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National EMS Week - May 15 through May 21, 2011

It can happen at any time of the day, there is a person that needs medical help.

Some cases may be life-threatening, others less severe. When it happens, local members of the volunteer emergency services are on hand to help.

In Westport, Emergency Squad Captain Ben Sudduth said that the crew has already received 62 calls for the year.

"We deal with fire and EMS calls regularly," Sudduth said. "We have been able to do a good job maintaining the stuff that we have while adding a couple of new EMTs."

Sudduth said that Colin Wells was added as a certified EMT, while Harold Napper was re-certified as one along with himself and those currently certified.

Sudduth added that there is always room for more volunteers on local squads.

"I would love to have the problem of having too many paramedics and EMTs," he said.

Along with keeping those involved trained and certified, there is a lot of work that also goes into keeping emergency squads funded, as well.

According to the United States Department of Labor, 38 percent of emergency squads are the type that are run through fire departments with members who are crossed trained as emergency personnel. Four percent of departments have separate emergency squads, while a combination of 62 percent of ambulances are staffed in some way by a volunteer.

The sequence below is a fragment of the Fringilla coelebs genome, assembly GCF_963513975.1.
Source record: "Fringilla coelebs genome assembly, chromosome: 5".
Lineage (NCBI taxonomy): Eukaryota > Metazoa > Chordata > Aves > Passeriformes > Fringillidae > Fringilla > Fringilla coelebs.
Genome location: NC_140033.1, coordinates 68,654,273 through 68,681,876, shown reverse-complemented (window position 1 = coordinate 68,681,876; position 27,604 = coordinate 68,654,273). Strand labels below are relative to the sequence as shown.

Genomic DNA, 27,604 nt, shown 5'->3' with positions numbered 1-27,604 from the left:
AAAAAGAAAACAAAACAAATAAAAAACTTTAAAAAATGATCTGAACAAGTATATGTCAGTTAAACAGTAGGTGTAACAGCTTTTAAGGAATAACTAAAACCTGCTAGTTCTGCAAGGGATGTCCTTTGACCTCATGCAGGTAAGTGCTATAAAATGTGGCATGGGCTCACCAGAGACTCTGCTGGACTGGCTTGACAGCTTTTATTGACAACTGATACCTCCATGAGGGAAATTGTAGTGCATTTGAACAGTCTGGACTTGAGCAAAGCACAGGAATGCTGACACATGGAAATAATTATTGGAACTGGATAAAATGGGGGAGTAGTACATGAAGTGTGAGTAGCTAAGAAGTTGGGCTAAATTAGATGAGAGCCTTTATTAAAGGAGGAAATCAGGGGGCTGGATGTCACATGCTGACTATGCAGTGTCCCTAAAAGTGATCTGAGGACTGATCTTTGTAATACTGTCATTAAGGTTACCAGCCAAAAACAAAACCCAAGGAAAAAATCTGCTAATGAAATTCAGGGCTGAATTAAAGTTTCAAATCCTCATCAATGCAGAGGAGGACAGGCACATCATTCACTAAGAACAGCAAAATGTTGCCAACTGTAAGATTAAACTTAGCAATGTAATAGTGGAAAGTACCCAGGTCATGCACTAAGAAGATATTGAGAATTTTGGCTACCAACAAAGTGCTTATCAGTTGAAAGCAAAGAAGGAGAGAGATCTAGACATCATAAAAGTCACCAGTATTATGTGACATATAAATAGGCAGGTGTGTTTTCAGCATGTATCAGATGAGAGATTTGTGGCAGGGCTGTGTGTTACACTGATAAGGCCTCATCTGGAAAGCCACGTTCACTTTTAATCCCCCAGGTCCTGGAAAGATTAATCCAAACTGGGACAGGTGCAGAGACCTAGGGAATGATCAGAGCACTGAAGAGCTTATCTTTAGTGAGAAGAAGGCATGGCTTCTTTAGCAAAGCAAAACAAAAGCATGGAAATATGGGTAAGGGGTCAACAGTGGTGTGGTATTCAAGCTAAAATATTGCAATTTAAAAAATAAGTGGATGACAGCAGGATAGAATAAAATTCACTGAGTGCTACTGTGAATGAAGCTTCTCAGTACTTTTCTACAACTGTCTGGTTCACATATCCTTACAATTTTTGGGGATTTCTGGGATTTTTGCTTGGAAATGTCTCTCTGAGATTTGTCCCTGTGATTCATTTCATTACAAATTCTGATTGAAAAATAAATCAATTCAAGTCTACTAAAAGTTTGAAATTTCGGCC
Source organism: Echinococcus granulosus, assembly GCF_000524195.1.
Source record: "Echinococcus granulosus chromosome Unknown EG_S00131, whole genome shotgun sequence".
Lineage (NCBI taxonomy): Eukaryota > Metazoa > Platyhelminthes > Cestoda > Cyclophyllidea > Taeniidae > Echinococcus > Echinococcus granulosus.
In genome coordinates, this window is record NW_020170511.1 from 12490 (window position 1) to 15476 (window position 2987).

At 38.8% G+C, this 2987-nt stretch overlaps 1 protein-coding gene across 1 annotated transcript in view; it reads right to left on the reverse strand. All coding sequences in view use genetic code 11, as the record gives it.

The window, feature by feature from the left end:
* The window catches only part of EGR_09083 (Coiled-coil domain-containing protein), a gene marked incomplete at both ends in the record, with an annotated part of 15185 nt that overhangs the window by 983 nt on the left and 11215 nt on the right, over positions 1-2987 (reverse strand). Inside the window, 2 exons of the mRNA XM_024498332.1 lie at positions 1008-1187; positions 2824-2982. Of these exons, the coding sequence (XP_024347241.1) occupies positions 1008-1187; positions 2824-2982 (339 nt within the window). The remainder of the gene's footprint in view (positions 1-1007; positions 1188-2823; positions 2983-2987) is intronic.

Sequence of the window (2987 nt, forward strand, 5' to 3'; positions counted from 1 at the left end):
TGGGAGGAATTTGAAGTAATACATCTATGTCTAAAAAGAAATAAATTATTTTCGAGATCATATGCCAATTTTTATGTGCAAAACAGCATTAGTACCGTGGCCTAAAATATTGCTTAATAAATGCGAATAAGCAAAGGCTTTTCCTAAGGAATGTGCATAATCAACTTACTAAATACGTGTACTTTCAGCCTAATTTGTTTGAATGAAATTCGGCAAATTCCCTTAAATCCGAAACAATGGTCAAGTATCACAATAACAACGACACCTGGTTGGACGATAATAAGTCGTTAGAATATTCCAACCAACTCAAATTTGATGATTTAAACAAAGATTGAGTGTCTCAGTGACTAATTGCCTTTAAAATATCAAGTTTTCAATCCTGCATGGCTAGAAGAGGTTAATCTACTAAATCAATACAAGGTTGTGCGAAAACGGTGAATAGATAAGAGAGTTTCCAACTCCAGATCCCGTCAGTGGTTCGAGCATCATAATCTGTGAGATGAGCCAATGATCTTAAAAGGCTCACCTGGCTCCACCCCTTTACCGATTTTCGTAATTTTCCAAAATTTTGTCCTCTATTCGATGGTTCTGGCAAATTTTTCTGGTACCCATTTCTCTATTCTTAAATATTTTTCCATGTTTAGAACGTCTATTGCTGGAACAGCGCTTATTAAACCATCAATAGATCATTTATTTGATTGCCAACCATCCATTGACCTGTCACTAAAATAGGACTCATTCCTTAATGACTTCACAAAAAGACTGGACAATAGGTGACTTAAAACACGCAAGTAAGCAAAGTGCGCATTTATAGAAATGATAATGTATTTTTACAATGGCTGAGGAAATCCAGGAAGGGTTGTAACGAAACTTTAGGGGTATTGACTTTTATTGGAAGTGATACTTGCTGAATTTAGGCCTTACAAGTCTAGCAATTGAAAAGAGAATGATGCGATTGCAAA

Local emergency crews have been busy with situations both locally and regionally, as during the December snowstorm, in New York City known as the "Christmas Blizzard," Essex County emergency squads responded and made the trip to lend a hand.

The state Department of Health Bureau of Emergency Medical Services (EMS) contacted Essex County EMS coordinator Patty Bashaw, requesting that ambulances and personnel be sent to New York City. Minerva EMS was among the many upstate New York to take on the request.

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